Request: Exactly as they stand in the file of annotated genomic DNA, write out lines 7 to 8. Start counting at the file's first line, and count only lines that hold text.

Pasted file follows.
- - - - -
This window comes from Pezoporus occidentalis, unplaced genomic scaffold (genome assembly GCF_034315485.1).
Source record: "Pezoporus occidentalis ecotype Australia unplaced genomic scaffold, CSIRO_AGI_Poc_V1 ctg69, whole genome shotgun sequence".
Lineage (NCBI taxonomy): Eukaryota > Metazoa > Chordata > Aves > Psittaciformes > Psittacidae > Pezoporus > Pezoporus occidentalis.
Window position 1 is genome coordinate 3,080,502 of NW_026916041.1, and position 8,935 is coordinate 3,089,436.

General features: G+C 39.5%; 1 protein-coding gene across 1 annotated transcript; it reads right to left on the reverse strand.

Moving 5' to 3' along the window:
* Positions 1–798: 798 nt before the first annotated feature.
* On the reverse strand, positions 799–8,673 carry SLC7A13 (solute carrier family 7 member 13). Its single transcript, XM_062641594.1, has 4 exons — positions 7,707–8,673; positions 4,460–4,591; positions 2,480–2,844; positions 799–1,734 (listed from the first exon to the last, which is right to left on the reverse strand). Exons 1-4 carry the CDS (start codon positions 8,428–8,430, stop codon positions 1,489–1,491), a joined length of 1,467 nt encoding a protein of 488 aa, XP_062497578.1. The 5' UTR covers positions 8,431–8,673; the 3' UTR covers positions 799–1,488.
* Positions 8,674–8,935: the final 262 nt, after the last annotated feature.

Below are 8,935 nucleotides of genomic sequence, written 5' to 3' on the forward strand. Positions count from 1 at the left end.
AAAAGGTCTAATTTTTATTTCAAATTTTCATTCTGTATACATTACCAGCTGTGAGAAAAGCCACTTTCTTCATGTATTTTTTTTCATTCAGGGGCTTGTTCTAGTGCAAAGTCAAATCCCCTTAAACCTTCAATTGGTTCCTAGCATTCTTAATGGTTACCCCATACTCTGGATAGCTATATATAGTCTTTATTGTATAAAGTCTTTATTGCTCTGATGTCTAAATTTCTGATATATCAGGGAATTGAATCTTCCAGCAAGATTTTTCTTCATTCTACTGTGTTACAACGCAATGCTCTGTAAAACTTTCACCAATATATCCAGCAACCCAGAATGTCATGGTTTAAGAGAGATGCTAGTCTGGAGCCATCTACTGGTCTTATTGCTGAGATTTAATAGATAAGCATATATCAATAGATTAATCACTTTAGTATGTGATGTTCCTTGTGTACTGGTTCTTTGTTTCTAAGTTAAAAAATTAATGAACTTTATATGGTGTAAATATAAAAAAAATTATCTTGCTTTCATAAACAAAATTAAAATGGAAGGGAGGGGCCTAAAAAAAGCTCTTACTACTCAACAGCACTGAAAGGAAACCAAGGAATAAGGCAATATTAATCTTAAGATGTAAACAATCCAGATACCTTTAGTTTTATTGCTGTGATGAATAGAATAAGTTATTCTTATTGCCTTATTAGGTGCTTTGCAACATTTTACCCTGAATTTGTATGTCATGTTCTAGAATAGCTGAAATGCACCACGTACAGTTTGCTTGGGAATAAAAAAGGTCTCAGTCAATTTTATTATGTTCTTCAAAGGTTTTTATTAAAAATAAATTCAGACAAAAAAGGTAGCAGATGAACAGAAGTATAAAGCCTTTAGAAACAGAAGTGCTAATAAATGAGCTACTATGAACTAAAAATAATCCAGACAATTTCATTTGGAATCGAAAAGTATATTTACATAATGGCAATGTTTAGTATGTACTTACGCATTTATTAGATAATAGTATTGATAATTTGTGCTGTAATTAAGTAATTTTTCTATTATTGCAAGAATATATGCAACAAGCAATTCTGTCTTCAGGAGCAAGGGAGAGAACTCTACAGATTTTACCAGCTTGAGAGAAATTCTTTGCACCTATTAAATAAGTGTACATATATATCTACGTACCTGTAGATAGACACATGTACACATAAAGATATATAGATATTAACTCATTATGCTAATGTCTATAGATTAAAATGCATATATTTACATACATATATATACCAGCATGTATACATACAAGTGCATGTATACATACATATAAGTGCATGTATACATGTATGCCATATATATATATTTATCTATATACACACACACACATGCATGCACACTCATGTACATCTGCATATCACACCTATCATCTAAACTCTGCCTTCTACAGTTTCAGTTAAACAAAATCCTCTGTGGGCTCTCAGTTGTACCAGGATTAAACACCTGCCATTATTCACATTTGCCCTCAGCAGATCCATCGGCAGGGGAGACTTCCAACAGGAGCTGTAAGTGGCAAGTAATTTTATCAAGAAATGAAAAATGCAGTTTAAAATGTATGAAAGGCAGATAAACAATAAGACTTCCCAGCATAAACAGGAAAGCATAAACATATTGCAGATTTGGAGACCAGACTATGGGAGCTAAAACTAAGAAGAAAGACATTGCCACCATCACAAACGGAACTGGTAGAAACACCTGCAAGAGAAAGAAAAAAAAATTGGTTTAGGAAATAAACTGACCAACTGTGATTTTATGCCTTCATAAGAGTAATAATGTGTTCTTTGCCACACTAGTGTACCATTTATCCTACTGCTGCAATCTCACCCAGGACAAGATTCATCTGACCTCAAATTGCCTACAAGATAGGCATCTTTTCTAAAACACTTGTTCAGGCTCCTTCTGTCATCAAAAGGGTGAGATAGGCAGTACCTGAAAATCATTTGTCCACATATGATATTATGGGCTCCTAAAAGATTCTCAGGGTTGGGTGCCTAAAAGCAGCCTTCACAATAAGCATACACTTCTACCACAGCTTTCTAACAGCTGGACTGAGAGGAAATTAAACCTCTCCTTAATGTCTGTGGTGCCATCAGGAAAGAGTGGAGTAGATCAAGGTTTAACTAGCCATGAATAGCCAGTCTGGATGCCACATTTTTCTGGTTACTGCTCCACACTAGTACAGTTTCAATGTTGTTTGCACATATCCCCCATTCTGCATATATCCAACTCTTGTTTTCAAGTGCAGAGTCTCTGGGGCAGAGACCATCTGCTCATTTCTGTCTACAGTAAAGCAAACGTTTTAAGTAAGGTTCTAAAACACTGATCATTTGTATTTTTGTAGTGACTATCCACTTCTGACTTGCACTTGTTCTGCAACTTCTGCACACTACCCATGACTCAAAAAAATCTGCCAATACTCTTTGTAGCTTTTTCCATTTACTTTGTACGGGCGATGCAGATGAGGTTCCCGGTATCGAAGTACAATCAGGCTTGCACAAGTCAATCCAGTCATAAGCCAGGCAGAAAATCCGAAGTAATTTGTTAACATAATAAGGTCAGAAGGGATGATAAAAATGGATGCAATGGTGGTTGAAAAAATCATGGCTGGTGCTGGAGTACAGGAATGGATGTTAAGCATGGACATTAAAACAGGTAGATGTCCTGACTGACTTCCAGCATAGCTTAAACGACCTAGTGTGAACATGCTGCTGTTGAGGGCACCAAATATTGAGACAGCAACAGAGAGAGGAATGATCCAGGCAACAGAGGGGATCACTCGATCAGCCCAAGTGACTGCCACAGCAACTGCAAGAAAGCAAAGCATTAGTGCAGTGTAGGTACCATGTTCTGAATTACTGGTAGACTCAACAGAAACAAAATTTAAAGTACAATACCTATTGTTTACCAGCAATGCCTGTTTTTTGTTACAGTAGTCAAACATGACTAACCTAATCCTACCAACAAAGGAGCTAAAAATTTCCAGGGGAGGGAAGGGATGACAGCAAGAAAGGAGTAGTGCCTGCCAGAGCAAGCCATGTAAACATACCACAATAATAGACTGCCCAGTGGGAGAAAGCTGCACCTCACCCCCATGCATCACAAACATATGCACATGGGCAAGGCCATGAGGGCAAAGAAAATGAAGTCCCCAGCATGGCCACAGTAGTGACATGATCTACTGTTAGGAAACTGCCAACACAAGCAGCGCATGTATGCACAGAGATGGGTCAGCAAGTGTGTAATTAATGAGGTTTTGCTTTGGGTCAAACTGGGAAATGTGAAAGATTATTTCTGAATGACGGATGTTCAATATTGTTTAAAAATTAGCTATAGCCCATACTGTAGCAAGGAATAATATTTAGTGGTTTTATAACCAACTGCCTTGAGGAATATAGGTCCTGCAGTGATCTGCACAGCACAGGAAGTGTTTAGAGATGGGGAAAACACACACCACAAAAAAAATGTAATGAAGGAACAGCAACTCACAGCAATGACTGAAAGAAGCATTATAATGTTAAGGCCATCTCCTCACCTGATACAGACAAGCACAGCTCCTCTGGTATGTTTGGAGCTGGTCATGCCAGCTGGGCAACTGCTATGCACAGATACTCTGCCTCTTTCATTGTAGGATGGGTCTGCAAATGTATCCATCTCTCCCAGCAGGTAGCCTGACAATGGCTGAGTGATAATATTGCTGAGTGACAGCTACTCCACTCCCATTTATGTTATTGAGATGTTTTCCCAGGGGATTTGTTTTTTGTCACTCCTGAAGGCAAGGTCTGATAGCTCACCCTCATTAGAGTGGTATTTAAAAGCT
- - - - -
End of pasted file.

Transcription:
* Positions 1–798: 798 nt before the first annotated feature.
* On the reverse strand, positions 799–8,673 carry SLC7A13 (solute carrier family 7 member 13). Its single transcript, XM_062641594.1, has 4 exons — positions 7,707–8,673; positions 4,460–4,591; positions 2,480–2,844; positions 799–1,734 (listed from the first exon to the last, which is right to left on the reverse strand). Exons 1-4 carry the CDS (start codon positions 8,428–8,430, stop codon positions 1,489–1,491), a joined length of 1,467 nt encoding a protein of 488 aa, XP_062497578.1. The 5' UTR covers positions 8,431–8,673; the 3' UTR covers positions 799–1,488.